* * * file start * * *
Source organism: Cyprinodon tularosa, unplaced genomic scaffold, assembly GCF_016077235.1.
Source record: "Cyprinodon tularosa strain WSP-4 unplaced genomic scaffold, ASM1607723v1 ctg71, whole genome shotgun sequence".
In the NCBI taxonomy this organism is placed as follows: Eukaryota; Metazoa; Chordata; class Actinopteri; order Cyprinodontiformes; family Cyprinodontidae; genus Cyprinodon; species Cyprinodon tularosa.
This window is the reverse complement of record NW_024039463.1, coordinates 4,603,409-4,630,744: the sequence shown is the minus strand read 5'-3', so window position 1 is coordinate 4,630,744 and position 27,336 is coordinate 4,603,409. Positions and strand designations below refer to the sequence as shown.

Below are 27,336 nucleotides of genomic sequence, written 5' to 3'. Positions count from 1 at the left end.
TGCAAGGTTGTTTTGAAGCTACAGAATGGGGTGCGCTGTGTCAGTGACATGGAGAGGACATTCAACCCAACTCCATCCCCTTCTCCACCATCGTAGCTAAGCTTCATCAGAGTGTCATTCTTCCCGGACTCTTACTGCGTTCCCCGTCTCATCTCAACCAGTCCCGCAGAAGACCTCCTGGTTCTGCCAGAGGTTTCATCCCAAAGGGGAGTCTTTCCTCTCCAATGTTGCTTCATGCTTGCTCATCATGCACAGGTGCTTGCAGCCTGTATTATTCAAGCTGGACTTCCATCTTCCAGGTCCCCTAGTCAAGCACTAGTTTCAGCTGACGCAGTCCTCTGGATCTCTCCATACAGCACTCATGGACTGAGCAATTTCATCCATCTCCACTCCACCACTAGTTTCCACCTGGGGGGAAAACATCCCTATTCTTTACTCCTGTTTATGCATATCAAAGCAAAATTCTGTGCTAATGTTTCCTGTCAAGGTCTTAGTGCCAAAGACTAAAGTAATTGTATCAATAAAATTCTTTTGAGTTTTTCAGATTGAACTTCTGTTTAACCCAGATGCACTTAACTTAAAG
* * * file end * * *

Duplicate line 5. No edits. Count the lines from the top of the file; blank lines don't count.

Below are 27,336 nucleotides of genomic sequence, written 5' to 3'. Positions count from 1 at the left end.